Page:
UP BROADCAST RUNNING MULTICAST MTU:1500 Metric:1
RX packets:5150 errors:0 dropped:51 overruns:0 frame:0
TX packets:565 errors:0 dropped:0 overruns:0 carrier:0
RX bytes:552488 (539.5 KiB) TX bytes:60766 (59.3 KiB)
lo Link encap:Local Loopback
inet addr:127.0.0.1 Mask:255.0.0.0
UP LOOPBACK RUNNING MTU:65536 Metric:1
RX packets:8 errors:0 dropped:0 overruns:0 frame:0
TX packets:8 errors:0 dropped:0 overruns:0 carrier:0
RX bytes:1104 (1.0 KiB) TX bytes:1104 (1.0 KiB)
If your Pi is connected to a LAN cable, you’ll want to look at the
eth0 section. If it’s connected to WiFi, look for a
wlan0 section. Both sections should have an
inet addr field whose value starts with a
192.168.x.x address. In my case, it’s
192.168.0.109. From a terminal on my computer, I can connect with:
jfritz@IDEAPAD-UBUNTU:~$ ssh firstname.lastname@example.org
When prompted to accept the Pi’s RSA key, I do, and when prompted for a password, I enter the default password
raspberry. If you intend to leave the Pi connected to your network for long periods of time, you should change this password or add key-based authentication to the system.
If you have problems getting connected, check out the official instructions on the Raspberry Pi website.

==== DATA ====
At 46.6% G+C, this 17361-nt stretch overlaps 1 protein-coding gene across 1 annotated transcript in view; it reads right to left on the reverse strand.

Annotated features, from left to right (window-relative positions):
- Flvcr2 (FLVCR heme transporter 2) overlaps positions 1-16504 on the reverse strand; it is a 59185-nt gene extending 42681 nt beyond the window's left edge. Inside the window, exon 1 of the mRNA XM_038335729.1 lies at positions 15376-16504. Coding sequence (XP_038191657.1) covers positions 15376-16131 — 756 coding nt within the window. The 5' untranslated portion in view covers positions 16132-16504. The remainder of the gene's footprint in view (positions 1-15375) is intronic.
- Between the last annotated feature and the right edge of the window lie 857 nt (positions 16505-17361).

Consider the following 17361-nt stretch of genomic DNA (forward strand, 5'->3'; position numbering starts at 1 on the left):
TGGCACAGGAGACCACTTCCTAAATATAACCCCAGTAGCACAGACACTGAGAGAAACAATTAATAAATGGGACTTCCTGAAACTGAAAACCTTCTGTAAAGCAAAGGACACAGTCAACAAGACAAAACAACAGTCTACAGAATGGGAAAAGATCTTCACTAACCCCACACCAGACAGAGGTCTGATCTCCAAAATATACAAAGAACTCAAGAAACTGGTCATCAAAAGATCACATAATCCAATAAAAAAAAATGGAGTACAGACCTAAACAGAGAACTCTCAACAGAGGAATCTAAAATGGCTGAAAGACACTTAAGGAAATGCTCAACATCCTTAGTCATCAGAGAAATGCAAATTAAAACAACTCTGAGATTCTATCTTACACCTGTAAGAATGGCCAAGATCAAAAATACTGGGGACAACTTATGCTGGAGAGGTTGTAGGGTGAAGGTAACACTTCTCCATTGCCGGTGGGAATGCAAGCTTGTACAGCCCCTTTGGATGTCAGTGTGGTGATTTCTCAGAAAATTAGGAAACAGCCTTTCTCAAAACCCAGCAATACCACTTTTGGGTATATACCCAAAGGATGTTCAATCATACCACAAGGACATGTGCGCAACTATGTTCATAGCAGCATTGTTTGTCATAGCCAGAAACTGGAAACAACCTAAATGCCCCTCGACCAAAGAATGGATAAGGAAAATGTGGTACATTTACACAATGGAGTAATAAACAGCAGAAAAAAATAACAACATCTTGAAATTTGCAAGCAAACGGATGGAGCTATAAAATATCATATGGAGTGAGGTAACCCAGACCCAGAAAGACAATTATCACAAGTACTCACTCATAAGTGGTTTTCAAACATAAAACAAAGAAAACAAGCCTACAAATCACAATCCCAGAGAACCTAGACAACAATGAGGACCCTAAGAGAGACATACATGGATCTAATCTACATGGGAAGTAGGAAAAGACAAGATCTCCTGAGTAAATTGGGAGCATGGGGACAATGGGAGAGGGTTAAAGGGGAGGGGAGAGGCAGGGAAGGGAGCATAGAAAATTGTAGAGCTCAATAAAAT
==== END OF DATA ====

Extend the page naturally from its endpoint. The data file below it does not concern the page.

Installing ROS on the Pi
As of this writing, the most recent version of ROS is Indigo, released in July of 2014. To get it running on the Pi, you’ll want to follow the official ROSberryPi installation instructions on the ROS website.
While following these instructions, I had a few false starts. It’s important to read the instructions carefully, as they’re fairly generic, and can be used to install different configurations of ROS on different versions of Raspbian. I found that the instructions for the
ros_conn configuration worked best on Raspbian’s Wheezy release.
The trickiest part of the instructions is section 2.2 Resolve Dependencies. It took me a couple of reads to realize that if you’re installing ROS Indigo’s
ros_conn configuration on Raspbian Wheezy, you only need to compile two packages from source:
liblz4-dev. Installing any other packages at this step just costs you time, and may introduce problems down the road.
I also found that the install process went much smoother when the Pi was connected to a LAN rather than WiFi. The WiFi signal in my house is relatively weak, and the Realtek #814B is really cheap, so downloading a lot of files while maintaining an SSH connection is a big ask.
Once the installation is complete, open up your
~/.bashrc file, and add two lines to the end:
# export ROS environment variables
This will make sure that the appropriate environment variables are set to interact with ROS on every startup. You can check that it worked by rebooting your Pi and running
pi@raspberrypi ~ $ printenv | grep ROS
If you see all of the ROS_* environment variables print out, then everything is set up and ready to go. Now it’s time to start on some tutorials.
Eventually, I want to get the Raspberry Pi communicating with the Arduino, and use the latter as a sensor platform and motor controller for some kind of a robot. For now, I need to find my way around ROS.
This article originally appeared at jonathanfritz.ca